Israeli history photo of the week: The Arab revolt of 1936

JPost special feature: A Library of Congress collection of photographs that document Israel before the creation of the state.

September 15, 2011 14:33
1 minute read.

derailed train 1936 _311. (photo credit: Courtesy American Colony-Jerusalem-Photo Dept.)


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The Library of Congress has digitalized a collection of over 10,000 photographs, taken by the "American Colony" in Jerusalem, a group of Christian utopians who lived in Jerusalem between 1881 and the 1940s. The photographers returned to the US, and bequeathed their massive collection to the Library of Congress in 1978. The collection includes Winston Churchill's visit to Jerusalem, Jewish expulsions from the Old City during Arab riots, and the building of Tel Aviv.

In 1936, organized Arab para-military groups attacked Jewish and British targets in mandatory Palestine. The ensuing revolt lasted three years and claimed the lives of over 5,000 Arabs, 400 Jews and 200 British soldiers.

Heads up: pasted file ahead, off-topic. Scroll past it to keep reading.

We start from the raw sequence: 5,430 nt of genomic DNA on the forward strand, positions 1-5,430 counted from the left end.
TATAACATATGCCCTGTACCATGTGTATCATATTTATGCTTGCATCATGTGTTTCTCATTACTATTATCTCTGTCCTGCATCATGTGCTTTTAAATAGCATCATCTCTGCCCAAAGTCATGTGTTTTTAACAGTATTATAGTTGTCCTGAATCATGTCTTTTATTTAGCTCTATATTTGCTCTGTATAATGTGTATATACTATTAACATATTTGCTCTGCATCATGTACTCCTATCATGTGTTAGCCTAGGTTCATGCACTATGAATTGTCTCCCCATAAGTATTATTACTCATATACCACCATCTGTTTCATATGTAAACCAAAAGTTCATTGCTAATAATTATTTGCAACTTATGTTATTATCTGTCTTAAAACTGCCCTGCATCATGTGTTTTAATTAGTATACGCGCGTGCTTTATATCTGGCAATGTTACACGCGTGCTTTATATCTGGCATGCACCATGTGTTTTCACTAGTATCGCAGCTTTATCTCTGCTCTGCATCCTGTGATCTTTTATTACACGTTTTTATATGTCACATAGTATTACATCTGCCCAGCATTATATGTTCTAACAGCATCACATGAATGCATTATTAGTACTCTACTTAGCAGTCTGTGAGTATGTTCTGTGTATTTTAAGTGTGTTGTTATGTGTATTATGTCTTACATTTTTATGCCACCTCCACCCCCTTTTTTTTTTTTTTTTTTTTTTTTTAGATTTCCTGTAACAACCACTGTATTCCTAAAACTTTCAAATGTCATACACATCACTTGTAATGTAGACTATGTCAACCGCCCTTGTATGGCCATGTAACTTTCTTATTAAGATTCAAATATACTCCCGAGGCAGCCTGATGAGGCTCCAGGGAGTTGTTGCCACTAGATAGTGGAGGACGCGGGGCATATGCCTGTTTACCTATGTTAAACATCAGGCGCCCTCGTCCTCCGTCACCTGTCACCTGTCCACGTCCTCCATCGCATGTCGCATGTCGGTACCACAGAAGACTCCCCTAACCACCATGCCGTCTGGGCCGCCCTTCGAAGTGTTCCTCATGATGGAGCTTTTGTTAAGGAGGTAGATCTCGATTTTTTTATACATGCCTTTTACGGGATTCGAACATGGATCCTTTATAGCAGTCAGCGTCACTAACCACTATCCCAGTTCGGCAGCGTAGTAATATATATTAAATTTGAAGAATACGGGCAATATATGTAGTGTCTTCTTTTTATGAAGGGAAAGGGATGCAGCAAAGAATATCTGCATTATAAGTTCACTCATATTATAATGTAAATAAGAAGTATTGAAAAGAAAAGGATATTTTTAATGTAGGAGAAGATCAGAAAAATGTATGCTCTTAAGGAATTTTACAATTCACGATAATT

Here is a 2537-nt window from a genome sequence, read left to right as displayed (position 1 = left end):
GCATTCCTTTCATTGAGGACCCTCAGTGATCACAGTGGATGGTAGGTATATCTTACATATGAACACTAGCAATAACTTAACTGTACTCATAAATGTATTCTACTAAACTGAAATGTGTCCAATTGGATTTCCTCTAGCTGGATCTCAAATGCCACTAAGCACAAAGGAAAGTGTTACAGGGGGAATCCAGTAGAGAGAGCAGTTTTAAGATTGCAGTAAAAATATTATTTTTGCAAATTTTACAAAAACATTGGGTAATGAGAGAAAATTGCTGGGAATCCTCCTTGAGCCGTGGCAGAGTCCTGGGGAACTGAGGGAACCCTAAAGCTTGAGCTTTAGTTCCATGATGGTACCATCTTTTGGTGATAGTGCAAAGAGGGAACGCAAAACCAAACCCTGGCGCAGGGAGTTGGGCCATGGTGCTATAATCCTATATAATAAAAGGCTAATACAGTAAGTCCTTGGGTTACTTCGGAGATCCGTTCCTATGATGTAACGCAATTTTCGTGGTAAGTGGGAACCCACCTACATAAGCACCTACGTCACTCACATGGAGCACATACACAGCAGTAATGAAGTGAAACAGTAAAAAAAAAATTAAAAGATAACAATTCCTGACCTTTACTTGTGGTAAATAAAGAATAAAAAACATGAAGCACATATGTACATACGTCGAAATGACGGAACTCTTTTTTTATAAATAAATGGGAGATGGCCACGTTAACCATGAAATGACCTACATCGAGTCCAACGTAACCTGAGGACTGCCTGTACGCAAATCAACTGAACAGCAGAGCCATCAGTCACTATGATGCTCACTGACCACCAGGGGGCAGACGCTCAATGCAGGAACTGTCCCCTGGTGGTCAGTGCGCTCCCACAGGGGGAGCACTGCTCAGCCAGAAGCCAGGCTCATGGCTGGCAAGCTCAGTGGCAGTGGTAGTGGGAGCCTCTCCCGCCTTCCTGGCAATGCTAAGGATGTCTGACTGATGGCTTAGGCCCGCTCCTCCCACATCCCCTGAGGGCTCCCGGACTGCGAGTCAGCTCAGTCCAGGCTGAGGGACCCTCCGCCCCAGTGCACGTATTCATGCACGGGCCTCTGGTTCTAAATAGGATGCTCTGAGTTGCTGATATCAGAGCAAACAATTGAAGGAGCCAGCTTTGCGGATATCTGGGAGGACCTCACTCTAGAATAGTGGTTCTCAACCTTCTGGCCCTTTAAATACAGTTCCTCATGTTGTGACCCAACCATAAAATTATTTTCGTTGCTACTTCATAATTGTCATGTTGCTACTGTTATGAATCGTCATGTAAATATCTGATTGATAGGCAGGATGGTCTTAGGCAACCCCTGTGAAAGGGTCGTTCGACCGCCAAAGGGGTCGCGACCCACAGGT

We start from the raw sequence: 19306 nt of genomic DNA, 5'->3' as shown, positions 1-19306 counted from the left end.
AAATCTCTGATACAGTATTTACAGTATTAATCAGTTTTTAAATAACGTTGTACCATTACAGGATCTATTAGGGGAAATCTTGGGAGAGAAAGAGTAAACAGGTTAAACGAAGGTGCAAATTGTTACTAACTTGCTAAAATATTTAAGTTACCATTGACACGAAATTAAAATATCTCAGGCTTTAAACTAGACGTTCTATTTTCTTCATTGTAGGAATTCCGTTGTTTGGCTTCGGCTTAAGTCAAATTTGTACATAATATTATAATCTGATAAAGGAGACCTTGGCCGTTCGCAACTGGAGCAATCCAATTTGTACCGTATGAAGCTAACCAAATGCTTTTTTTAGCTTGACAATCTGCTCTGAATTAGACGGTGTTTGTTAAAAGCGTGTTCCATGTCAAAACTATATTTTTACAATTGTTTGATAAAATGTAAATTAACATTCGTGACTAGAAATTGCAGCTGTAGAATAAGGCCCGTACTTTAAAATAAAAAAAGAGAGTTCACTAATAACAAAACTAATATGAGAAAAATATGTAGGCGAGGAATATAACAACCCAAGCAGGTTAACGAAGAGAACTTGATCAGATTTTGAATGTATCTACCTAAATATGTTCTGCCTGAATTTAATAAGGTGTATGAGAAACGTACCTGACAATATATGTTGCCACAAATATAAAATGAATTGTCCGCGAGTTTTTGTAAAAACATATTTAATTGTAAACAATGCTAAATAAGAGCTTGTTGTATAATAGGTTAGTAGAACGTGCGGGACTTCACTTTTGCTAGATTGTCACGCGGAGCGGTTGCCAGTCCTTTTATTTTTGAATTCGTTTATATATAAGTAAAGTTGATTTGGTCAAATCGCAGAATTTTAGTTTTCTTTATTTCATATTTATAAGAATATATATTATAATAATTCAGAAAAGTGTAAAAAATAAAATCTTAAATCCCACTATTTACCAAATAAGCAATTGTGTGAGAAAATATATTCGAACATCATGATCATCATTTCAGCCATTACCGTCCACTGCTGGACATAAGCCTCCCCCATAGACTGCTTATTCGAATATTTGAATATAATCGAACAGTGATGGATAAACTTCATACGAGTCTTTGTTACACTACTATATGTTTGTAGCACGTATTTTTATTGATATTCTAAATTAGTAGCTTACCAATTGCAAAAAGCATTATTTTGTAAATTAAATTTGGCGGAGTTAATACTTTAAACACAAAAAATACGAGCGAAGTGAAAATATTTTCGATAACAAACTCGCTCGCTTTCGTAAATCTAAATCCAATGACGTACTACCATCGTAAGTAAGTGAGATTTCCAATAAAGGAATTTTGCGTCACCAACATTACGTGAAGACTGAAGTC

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The Arab attacks against the Jews and British in Palestine were frequently directed against motor vehicles and railroads. These pictures from the Library of Congress-American Colony collection show the extensive damage to the trains and the special measures taken by the British, including armed escorts.

The British government's annual reports on the Administration of Palestine and Transjordan list monthly attacks against the rail system. According to the 1936 report, for instance, "During June 1936 there were 12 acts of sabotage on the railway, and on two occasions trains were wrecked, one of the derailments near Lydda on the 26th June causing four deaths and considerable damage to the line and rolling stock. In consequence of this act of sabotage, which followed closely upon an organized attack on the Civil Airport at Lydda, a curfew was imposed on the town of Lydda."

More photos can be viewed at

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